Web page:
Bo accomplice Devillers back in China
Patrick Devillers, former friend and business associate of deposed Chinese politician Bo Xilai, left Cambodia aboard a plane for China of his own free will late last night, a government official said.
“He agreed to go by himself, because China wants him to be a witness in some issues occurring in China, and China has promised to hold him for 60 days, up to September 13-14, 2012,” said Minister of Information Khieu Kanharith. “He will be permitted to return if there are not any problems.”
Though he confirmed that Devillers was headed for China, Kanharith said that he didn’t know what would become of him once he arrived. He added that despite Devillers leaving of his own volition, the French embassy in Phnom Penh was not keen on the matter.
“The French embassy did not agree to send [him to China], because they said this case does not have any [formal extradition] request from China,” he said.
The French embassy declined to comment on Devillers’ case.
Under Cambodia’s extradition treaty with China, the arresting country — in this case, Cambodia — can detain a person at on behalf of the requesting country — in this case China —for up to 60 days while awaiting an official extradition request detailing the requesting country’s reasons for wanting the detainee.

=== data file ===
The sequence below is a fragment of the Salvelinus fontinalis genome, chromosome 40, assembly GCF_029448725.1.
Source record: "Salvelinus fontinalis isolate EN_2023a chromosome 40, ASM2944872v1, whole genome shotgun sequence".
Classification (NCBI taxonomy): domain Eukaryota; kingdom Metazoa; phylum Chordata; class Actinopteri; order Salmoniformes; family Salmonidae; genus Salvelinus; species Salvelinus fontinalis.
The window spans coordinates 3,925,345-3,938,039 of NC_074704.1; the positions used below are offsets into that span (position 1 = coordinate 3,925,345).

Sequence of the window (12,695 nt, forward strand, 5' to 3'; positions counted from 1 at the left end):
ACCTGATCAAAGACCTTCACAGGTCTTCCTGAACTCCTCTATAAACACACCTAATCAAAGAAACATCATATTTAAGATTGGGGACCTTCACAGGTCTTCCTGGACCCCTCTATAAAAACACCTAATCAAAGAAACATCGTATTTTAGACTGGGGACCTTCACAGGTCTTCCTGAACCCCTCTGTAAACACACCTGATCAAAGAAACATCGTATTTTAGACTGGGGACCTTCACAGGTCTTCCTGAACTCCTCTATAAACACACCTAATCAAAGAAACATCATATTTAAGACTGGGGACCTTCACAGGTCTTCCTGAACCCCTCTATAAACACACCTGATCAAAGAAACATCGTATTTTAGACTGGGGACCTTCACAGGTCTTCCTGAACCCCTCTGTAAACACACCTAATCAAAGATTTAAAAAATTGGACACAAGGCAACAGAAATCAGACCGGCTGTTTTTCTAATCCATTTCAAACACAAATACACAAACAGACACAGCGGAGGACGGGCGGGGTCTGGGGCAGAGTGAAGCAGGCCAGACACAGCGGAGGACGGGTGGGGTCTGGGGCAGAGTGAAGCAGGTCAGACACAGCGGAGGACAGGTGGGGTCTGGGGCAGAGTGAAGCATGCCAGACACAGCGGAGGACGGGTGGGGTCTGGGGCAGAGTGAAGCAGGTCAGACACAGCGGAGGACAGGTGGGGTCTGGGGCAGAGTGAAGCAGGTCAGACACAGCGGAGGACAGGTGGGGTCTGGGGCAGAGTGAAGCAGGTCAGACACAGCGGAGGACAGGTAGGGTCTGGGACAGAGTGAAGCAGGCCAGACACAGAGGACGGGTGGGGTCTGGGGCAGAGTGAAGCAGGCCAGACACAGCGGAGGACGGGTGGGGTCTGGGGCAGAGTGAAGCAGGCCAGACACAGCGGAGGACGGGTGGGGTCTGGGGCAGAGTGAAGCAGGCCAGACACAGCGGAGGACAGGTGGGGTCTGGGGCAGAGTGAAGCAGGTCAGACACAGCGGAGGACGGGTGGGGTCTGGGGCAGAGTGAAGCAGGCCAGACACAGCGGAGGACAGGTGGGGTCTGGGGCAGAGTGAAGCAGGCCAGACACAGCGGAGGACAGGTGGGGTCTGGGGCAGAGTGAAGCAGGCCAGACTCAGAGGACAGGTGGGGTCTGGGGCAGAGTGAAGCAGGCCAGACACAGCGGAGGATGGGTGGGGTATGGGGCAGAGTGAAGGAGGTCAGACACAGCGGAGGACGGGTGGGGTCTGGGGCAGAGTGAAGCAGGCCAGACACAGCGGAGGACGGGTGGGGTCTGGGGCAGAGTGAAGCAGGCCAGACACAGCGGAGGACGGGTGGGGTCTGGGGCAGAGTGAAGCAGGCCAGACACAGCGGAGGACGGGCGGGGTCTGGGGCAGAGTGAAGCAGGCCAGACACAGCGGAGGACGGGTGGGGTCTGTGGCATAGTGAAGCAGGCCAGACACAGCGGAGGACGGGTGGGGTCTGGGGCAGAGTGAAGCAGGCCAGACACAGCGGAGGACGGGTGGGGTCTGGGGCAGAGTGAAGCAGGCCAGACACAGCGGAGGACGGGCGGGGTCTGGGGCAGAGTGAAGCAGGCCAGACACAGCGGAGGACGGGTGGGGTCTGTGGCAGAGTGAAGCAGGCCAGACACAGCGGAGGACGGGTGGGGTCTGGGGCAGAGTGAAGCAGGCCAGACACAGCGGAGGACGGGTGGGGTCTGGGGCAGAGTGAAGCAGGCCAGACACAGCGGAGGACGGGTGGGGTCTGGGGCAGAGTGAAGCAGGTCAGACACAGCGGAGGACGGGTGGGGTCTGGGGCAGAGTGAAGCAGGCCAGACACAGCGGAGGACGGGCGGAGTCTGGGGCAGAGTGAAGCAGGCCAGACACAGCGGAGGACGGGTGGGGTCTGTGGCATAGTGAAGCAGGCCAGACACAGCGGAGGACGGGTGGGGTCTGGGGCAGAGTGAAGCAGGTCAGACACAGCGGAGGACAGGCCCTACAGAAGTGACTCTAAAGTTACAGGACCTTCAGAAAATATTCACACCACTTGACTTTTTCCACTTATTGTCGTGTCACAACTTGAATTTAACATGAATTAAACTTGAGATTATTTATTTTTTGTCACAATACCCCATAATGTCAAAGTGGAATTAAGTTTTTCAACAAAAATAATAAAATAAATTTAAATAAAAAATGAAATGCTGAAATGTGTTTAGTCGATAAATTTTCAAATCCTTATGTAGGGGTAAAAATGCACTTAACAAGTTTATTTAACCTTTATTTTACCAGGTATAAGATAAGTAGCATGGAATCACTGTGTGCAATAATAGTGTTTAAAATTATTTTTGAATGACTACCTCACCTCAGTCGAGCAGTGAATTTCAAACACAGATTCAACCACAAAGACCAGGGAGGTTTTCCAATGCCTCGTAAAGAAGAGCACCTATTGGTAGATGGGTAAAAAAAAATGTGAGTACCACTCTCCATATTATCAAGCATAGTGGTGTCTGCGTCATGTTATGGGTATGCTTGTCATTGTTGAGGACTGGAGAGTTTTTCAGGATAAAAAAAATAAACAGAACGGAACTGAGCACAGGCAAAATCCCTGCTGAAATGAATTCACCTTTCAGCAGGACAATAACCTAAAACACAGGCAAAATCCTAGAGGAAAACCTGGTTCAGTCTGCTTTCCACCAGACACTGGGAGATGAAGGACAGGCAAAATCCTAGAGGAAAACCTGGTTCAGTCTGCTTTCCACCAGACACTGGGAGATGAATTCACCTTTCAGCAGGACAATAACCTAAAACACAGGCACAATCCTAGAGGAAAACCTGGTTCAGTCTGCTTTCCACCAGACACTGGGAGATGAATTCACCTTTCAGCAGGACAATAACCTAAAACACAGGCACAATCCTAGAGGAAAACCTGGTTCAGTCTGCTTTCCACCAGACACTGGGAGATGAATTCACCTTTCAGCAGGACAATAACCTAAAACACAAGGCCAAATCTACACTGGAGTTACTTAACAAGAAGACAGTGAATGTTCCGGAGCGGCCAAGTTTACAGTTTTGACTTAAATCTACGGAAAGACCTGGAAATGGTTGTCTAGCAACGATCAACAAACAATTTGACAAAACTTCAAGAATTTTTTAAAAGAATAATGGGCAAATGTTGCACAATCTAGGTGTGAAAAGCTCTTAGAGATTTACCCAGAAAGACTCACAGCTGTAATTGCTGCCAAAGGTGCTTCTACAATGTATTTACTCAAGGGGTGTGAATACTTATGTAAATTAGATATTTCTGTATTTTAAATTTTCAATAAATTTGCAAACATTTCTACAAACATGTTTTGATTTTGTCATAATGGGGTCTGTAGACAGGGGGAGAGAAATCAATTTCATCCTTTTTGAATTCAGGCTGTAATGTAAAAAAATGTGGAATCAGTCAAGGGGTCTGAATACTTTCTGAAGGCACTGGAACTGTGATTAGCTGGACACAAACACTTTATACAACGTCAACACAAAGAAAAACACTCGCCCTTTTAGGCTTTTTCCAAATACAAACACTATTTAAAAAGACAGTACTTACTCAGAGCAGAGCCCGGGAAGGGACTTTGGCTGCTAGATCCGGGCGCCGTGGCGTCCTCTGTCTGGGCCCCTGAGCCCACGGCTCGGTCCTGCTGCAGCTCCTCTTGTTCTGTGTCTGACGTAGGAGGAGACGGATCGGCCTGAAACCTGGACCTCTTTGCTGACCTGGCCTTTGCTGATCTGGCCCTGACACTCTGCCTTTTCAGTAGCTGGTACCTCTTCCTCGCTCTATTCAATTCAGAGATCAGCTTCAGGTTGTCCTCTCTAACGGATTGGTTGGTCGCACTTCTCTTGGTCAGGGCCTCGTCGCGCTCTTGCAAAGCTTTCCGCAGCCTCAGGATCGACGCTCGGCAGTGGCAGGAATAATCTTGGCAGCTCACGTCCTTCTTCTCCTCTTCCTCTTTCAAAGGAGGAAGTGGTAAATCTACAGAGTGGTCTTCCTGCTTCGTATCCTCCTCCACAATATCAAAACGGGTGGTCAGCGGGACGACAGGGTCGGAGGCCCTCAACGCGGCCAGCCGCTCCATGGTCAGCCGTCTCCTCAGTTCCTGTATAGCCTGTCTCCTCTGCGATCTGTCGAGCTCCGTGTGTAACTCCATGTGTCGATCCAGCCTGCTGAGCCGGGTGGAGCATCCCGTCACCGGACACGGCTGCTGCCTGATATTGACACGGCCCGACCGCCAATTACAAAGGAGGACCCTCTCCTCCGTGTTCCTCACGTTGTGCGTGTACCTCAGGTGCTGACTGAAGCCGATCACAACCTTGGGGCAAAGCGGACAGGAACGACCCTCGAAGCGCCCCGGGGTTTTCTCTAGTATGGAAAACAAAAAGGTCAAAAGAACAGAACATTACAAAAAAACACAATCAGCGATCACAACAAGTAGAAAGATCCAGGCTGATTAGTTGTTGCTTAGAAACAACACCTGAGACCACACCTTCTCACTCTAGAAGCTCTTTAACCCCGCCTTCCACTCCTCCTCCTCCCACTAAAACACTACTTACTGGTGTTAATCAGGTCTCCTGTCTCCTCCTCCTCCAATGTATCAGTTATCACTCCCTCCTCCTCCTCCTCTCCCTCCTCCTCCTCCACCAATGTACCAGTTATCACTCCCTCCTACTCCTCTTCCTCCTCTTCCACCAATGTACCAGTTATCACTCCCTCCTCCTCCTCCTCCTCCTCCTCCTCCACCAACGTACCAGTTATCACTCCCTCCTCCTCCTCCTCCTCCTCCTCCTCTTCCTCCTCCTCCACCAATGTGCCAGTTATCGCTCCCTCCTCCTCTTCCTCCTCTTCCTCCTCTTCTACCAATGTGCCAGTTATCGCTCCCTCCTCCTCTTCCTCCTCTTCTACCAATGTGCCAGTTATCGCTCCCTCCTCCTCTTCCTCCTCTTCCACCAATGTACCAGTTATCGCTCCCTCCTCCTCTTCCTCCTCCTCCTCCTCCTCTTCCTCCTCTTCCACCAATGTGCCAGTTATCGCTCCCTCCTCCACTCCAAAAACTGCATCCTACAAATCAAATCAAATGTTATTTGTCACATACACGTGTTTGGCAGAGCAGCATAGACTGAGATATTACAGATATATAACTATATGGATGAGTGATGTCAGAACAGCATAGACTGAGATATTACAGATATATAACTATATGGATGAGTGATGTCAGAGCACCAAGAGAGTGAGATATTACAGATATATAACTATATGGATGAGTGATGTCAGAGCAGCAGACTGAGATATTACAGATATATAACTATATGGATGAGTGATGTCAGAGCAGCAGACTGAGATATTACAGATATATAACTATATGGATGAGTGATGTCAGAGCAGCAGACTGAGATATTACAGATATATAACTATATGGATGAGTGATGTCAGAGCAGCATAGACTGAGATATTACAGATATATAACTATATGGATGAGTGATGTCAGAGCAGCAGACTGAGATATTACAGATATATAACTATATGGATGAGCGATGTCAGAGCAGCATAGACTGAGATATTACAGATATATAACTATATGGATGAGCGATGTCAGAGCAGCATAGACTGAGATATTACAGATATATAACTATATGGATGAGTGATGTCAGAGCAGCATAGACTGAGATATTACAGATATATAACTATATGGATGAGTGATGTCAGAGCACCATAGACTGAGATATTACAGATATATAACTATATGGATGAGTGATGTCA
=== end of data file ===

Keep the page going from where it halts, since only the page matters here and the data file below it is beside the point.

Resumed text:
Cambodian authorities took Devillers into custody on June 13 at China’s request.
According to sources close to the French architect, the arrest took place during what Devillers was told was a business meeting with Chinese-speaking Khmers at a riverside restaurant.
Devillers first became a person of interest in China when his close ties to Bo Xilai came under intense scrutiny following Bo’s fall from power in last March. Devillers also had a close relationship to Bo’s wife, Gu Kailai, a suspect in the killing of British businessman Neil Heywood.
Though the particulars of Devillers’ involvement in the case remain hazy, Kanharith speculated as to cause for his arrest last month, saying that “based on my own research, Patrick Devillers was … holding the money for the wife of Mr. Bo Xilai”.
Whatever the reason, said Khieu Sopheak, spokesman for the Ministry of Interior, Devillers is no longer Cambodia’s concern.
“We have already released him. He has freedom, and can go to any country he wants,” he said.
By Buth Reaksmey Kongkea and Meas Sokchea
The Phnom Penh Post
18 July 2012